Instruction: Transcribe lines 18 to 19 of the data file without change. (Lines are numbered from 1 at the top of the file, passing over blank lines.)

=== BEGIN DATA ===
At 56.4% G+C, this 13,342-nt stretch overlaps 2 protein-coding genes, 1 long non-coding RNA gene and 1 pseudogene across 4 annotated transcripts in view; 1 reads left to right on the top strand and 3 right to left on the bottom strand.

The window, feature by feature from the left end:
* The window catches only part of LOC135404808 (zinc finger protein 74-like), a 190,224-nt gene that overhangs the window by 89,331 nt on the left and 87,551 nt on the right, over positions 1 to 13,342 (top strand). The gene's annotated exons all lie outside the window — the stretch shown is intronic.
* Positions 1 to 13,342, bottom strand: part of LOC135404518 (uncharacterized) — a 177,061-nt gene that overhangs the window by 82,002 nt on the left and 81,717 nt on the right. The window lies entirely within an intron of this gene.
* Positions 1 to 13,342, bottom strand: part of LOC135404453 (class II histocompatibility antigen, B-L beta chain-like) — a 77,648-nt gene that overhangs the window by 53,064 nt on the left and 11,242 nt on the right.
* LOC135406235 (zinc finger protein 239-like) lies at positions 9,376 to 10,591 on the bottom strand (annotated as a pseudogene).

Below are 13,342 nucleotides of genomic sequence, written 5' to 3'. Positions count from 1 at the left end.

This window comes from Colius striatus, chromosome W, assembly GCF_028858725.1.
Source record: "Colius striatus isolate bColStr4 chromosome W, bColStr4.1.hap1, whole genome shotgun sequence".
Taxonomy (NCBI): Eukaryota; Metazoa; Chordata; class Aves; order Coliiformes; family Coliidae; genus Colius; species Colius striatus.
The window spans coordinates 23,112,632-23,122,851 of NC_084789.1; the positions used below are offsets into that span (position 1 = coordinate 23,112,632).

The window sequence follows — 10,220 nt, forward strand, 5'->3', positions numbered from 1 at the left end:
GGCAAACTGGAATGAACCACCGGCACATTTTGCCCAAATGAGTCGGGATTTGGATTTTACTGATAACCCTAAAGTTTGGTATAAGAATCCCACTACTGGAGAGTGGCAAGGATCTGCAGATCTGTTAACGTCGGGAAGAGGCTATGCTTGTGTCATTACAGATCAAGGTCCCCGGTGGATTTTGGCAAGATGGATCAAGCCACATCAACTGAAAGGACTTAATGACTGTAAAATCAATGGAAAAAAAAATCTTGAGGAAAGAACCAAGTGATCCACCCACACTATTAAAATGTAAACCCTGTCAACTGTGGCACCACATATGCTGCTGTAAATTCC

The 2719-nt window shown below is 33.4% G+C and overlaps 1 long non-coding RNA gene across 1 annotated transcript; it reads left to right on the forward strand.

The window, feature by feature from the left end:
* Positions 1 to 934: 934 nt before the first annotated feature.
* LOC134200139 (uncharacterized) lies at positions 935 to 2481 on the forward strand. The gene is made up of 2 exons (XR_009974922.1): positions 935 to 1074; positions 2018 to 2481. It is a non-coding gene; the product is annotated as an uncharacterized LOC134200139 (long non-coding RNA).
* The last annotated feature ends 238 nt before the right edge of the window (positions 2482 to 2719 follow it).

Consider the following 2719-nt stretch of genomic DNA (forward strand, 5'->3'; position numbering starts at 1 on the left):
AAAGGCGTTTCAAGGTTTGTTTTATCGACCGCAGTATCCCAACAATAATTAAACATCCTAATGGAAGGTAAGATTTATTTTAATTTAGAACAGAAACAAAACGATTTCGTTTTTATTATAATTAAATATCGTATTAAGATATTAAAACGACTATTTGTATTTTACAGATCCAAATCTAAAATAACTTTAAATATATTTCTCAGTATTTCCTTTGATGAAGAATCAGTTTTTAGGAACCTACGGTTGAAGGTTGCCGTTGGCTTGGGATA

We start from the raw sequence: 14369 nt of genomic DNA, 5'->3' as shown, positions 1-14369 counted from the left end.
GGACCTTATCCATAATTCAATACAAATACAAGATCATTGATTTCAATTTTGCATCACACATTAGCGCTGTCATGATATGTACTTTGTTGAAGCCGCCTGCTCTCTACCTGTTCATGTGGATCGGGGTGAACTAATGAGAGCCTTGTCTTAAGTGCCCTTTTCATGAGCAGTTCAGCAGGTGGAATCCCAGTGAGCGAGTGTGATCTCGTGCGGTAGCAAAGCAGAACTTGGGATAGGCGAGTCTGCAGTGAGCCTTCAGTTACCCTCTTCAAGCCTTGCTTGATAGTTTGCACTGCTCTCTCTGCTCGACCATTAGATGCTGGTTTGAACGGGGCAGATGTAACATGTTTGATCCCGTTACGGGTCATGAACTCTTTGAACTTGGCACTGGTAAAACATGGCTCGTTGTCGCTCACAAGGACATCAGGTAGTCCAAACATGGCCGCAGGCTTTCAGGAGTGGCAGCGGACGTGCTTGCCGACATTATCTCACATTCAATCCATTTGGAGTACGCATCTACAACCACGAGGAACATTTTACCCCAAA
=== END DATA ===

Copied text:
* The last annotated feature ends 238 nt before the right edge of the window (positions 2482 to 2719 follow it).

Consider the following 2719-nt stretch of genomic DNA (forward strand, 5'->3'; position numbering starts at 1 on the left):